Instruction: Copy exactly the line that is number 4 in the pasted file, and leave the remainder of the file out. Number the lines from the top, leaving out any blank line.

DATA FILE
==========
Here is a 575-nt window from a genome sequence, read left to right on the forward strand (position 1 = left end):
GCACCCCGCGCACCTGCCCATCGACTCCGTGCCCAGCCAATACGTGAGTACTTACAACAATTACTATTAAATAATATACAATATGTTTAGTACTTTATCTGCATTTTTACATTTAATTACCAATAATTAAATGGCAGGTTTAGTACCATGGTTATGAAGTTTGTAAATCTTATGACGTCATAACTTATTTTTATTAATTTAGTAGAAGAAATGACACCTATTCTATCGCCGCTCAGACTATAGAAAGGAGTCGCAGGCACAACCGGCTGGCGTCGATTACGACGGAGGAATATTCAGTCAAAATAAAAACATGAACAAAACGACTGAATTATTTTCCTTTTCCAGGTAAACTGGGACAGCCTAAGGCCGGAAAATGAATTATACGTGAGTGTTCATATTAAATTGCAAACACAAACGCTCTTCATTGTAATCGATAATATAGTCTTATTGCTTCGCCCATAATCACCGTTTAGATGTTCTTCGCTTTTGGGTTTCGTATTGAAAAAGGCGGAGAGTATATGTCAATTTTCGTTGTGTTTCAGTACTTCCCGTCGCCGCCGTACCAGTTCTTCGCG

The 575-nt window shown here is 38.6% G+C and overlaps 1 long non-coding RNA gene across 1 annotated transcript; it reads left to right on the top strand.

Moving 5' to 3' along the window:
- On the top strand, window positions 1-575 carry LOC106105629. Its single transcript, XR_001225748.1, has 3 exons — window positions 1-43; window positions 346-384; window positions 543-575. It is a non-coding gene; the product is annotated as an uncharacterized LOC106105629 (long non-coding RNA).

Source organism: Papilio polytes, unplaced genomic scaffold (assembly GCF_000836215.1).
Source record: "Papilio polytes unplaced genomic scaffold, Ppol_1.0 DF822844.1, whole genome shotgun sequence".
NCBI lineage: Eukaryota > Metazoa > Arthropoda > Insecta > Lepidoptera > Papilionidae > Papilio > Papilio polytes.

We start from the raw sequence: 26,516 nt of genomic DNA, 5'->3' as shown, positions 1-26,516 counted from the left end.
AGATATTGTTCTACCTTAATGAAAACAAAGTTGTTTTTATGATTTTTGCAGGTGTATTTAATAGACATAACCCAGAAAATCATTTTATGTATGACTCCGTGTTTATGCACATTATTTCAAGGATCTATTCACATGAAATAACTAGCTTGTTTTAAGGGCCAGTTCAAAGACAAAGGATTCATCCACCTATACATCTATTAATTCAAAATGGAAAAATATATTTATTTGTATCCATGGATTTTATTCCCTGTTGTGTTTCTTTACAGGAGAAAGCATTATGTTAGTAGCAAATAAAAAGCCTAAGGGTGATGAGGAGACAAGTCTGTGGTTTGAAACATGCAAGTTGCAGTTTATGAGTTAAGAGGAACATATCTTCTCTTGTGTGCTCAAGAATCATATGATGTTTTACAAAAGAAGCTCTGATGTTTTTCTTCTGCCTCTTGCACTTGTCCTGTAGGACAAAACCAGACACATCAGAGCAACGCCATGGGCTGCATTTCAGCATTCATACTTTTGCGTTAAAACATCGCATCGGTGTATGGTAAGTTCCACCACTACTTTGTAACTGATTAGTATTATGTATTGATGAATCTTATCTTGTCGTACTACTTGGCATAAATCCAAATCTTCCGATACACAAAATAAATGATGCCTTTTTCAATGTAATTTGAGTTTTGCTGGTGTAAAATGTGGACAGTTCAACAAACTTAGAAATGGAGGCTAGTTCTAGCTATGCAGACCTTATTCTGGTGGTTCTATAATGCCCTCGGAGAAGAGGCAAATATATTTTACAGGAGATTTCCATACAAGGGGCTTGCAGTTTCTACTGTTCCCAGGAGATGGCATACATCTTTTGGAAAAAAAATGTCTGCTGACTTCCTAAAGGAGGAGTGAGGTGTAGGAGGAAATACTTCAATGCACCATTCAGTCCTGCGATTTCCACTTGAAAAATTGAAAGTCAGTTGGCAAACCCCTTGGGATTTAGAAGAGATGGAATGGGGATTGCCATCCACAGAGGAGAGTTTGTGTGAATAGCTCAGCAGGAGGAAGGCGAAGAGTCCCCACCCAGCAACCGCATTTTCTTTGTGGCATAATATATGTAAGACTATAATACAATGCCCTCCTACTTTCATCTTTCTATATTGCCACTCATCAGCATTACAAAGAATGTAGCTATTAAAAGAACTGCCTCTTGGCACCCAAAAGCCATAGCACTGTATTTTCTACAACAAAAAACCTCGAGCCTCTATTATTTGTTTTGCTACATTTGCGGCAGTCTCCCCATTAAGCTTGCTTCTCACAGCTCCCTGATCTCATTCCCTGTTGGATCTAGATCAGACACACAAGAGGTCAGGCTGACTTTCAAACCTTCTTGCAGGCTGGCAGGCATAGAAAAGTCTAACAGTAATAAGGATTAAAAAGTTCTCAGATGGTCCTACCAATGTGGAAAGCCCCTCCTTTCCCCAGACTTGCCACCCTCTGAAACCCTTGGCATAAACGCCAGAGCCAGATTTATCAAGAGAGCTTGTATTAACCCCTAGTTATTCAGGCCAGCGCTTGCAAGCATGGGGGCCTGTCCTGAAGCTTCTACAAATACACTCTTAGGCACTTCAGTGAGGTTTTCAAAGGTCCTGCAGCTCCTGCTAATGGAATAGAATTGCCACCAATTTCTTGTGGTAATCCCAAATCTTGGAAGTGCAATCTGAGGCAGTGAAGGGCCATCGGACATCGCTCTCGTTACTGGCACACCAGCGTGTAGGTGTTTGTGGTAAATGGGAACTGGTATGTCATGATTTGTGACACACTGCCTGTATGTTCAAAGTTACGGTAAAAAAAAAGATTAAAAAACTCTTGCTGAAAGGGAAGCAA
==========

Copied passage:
Moving 5' to 3' along the window: